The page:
Extremity deformity, point tenderness, ecchymosis, laceration deep to the muscle fascia, laceration near a joint, and joint laxity are signs of a potential fracture. Plain radiography should be performed to establish a diagnosis. (See 'Extremity radiography' above.)

Detailed discussions of specific fractures are found in separate topic reviews:

Hip and thigh – (See "Hip fractures in adults" and "Midshaft femur fractures in adults".)

Leg and ankle – (See "Proximal tibial fractures in adults" and "Tibial shaft fractures in adults" and "Overview of ankle fractures in adults".)

Arm – (See "Proximal humeral fractures in adults" and "Midshaft humeral fractures in adults" and "Tarsometatarsal (Lisfranc) joint complex injuries".)

Forearm – (See "Radial head and neck fractures in adults" and "Distal radius fractures in adults".)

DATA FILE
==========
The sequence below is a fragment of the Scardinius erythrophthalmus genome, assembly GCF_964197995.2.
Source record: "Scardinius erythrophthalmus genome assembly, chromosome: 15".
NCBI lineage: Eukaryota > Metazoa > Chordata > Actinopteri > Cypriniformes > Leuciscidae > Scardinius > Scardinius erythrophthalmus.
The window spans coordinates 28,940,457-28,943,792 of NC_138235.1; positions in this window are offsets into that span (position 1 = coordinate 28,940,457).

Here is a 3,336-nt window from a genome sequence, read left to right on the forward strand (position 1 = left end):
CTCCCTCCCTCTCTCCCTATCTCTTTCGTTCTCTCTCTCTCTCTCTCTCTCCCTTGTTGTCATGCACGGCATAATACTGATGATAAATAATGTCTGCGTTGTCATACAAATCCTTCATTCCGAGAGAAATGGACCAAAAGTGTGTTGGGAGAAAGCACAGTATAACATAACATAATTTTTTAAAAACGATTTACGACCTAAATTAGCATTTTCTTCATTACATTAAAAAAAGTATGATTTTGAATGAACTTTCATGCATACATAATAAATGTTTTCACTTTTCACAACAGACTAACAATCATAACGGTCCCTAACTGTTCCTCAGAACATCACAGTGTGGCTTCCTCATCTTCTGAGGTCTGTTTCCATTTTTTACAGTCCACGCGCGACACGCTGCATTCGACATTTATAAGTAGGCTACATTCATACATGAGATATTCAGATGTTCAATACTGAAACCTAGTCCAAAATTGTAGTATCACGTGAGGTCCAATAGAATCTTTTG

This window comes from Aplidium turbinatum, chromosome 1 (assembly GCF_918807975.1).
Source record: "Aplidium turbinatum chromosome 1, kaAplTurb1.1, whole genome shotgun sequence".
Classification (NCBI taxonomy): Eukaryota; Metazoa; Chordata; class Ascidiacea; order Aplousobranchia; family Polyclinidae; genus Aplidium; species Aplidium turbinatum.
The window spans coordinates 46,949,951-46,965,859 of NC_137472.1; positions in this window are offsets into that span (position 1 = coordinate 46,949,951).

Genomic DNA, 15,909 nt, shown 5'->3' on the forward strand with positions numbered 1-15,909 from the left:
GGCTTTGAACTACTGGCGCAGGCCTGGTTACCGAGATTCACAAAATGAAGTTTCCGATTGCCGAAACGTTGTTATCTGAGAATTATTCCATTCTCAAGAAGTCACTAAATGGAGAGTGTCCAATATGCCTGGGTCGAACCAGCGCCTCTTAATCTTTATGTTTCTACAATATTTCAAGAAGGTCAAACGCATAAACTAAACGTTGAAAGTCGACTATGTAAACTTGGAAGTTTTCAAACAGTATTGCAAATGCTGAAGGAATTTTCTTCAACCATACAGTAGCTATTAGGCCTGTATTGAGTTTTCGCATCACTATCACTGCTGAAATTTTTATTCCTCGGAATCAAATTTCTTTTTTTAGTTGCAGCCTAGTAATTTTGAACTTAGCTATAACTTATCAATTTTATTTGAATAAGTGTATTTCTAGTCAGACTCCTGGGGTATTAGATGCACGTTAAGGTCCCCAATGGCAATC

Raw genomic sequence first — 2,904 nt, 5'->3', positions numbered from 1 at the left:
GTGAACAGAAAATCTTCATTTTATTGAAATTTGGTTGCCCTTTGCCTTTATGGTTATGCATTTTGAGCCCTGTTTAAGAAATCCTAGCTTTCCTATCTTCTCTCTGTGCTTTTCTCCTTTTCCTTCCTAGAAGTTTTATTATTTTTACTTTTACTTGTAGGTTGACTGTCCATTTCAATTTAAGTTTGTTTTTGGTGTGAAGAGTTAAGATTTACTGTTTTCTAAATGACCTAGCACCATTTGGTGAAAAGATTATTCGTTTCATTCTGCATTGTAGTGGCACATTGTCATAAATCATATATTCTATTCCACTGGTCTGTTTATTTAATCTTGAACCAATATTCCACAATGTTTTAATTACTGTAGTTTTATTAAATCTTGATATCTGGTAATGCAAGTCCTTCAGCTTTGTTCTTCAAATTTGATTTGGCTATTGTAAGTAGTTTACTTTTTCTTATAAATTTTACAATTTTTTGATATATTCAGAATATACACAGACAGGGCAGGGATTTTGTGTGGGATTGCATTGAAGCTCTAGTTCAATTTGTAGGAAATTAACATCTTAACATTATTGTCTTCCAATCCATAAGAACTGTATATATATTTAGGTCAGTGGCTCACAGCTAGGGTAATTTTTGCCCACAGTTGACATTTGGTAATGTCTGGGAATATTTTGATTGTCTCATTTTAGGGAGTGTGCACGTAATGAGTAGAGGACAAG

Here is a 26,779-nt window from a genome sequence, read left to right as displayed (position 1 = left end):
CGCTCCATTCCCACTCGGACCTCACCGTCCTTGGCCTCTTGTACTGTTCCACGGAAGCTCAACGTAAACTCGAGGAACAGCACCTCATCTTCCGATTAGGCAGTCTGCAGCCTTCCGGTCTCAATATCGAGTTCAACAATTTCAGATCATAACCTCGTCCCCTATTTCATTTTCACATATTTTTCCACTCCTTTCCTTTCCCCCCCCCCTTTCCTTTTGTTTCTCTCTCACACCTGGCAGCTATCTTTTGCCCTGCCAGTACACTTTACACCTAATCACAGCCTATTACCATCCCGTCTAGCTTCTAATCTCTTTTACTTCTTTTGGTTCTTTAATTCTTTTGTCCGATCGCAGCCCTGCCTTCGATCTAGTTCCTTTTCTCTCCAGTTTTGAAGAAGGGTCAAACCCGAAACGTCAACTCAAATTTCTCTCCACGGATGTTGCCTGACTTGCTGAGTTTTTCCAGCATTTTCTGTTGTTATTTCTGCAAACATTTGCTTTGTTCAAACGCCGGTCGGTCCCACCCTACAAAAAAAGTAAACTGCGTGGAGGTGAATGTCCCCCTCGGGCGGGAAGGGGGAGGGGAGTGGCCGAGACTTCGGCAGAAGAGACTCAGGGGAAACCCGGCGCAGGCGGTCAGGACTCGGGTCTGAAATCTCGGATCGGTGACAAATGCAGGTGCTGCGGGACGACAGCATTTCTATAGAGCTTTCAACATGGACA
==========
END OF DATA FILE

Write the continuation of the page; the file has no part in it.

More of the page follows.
An open fracture is defined as a bony fracture and soft tissue laceration that are in communication with each other (picture 1). In civilian series, open fractures occur in up to 24 percent of tibia fractures [13,14]. In a review of 1281 soldiers with extremity injuries, 915 fractures were identified, of which 82 percent were open [60]. Open fracture significantly increases the risk of osteomyelitis and, ultimately, limb loss depending upon the severity of the associated soft tissue injury. (See 'Open fracture grading' below and "Surgical management of severe extremity injury", section on 'Wound complications'.)

Following the initial assessment, the affected bone(s) should be aligned as well as possible and stabilized with a splint or traction to minimize soft tissue injury and to optimize distal perfusion. Open wounds should be irrigated with saline to eliminate gross contamination prior to the application of temporary gauze dressings. The patient can then undergo further diagnostic workup for associated injuries. Techniques for splinting musculoskeletal injuries are discussed elsewhere. (See "Basic techniques for splinting of musculoskeletal injuries".)